PUFF on Linux
    PUFF - Computer Aided Design for Microwave Integrated Circuits    



PUFF is a program for laying out and analyzing microstrip and stripline circuits on IBM-compatible personal computers.  The program is fast and easy to use.  Circuits are laid out on the screen using cursor keys, and may be analyzed for scattering parameters in the frequency domain, or impulse and step responses in the time domain.  PUFF's element library includes several lumped elements, transmission lines, and coupled lines.  Multiport scattering parameter files may be read into the program to represent transistors, to create hypothetical components, or to compare theory and experiment.  PUFF also produces photographic artwork on dot-matrix and HP LaserJet printers.  Support for VGA, EGA and CGA graphics is included.

PUFF is a scattering parameter and layout calculator for microwave circuits.  It was created as an inexpensive and simple-to-use alternative to professional software.  PUFF uses a simple interactive schematic-capture type environment.  After a circuit is laid out on the screen using cursor keys, a frequency or time domain analysis is available with a few keystrokes.  This process is dramatically faster than with net-lists, and errors are rare since the circuit is always visible on the screen.

PUFF Version 2.1 includes support for VGA displays, LaserJet printers, and HP-GL plotters.  The program can analyze the dielectric and metal losses, dispersion in impedance and effective dielectric constant, and effects due to finite strip thickness and surface roughness.

PUFF was intended for students and researchers when it was first developed.  The program has also become popular with working engineers, scientists and amateur radio operators.  The development of PUFF was sponsored by the National Science Foundation, the Jet Propulsion Laboratory, and Hughes Aircraft Company.

PUFF 2.1 runs on OUR computers under Windows 95 but will not print unless the user returns to the "Start" button, activates "Shut Down" and reboots to "Restart the Computer in DOS Mode."  The program should run as it ran on earlier versions of DOS.  However, if the user enters into MS-DOS while inside Windows 95 by activating "Programs" and then the "MS-DOS Prompt" buttons, the program will run but will not print.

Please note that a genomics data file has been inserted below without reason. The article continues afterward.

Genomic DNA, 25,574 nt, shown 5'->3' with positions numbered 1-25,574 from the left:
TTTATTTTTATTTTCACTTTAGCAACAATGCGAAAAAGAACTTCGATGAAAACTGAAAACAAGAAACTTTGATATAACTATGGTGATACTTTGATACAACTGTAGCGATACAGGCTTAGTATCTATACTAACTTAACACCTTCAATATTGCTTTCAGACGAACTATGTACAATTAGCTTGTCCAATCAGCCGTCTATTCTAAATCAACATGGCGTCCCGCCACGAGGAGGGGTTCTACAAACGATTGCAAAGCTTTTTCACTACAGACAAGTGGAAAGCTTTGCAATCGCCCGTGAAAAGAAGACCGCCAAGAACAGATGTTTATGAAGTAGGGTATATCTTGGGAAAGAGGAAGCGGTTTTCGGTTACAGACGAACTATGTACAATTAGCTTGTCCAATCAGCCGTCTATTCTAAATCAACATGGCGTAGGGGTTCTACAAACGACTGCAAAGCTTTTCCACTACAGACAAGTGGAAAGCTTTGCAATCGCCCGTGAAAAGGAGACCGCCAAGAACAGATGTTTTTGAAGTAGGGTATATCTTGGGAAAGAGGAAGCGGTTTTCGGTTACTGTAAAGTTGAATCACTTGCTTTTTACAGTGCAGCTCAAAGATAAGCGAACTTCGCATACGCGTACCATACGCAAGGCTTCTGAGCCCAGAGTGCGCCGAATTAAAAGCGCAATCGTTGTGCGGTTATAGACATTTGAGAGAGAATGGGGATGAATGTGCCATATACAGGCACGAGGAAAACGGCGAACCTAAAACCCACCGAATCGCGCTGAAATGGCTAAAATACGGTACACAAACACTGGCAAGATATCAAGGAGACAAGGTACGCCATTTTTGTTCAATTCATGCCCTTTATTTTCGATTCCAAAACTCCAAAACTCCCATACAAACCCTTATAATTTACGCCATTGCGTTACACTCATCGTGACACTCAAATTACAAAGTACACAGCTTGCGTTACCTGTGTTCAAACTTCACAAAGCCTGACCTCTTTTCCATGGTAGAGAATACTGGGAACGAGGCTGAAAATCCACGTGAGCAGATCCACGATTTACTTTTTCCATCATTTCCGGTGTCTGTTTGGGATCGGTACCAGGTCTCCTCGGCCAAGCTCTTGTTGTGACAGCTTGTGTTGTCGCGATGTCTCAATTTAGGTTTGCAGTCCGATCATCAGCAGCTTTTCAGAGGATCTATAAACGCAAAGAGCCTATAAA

Using PUFF 2.1 with Windows 95, 98, NT, 2000, & XP

PUFF v2.0 to v2.1 Enhancements


PUFF originally was an old MS-DOS program for analyzing microwave circuits, developed in the 1980s and 1990s at California Institute of Technology (CalTech), by Scott W. Wedge [California Institute of Technology], Richard C. Compton [Cornell University], David B. Rutledge [California Institute of Technology], and later enhanced by Andreas Gerstlauer [University of California at Irvine].  It was distributed for a very modest fee, together with an instruction book and Pascal source code.  The latter made it possible to compile it also on Linux, albeit with some modifications and additional code to handle the graphics; I (Pieter-Tjerk de Boer) made instructions for this available in late 2000.

In early 2010, Leland C. Scott got in touch with the original authors who then agreed to make the code freely available under the GPLv3 license.  Also, we got permission to distribute the original manual in PDF format.  This opens up the possibility to distribute a complete Linux version on the Internet for free, and encourages further development of the program.


Compiling the program from source should be trivial on any i386 or AMD64 Linux system on which the Free Pascal compiler is installed, by simply typing 'make'.  This procedure may also work on other architectures and perhaps other UNIX-like operating systems; reports on this would be much appreciated!